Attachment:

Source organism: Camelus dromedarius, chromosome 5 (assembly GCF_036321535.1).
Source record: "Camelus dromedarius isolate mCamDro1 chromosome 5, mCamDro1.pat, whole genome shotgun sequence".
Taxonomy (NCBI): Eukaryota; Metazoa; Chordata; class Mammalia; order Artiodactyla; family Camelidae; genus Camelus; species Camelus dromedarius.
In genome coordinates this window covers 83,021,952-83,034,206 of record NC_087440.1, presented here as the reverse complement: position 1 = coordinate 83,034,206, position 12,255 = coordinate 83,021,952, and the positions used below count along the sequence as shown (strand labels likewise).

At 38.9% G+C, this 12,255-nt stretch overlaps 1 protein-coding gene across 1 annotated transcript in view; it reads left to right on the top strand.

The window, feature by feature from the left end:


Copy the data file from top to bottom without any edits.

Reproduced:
Source organism: Camelus dromedarius, chromosome 5 (assembly GCF_036321535.1).
Source record: "Camelus dromedarius isolate mCamDro1 chromosome 5, mCamDro1.pat, whole genome shotgun sequence".
Taxonomy (NCBI): Eukaryota; Metazoa; Chordata; class Mammalia; order Artiodactyla; family Camelidae; genus Camelus; species Camelus dromedarius.
In genome coordinates this window covers 83,021,952-83,034,206 of record NC_087440.1, presented here as the reverse complement: position 1 = coordinate 83,034,206, position 12,255 = coordinate 83,021,952, and the positions used below count along the sequence as shown (strand labels likewise).

At 38.9% G+C, this 12,255-nt stretch overlaps 1 protein-coding gene across 1 annotated transcript in view; it reads left to right on the top strand.

The window, feature by feature from the left end: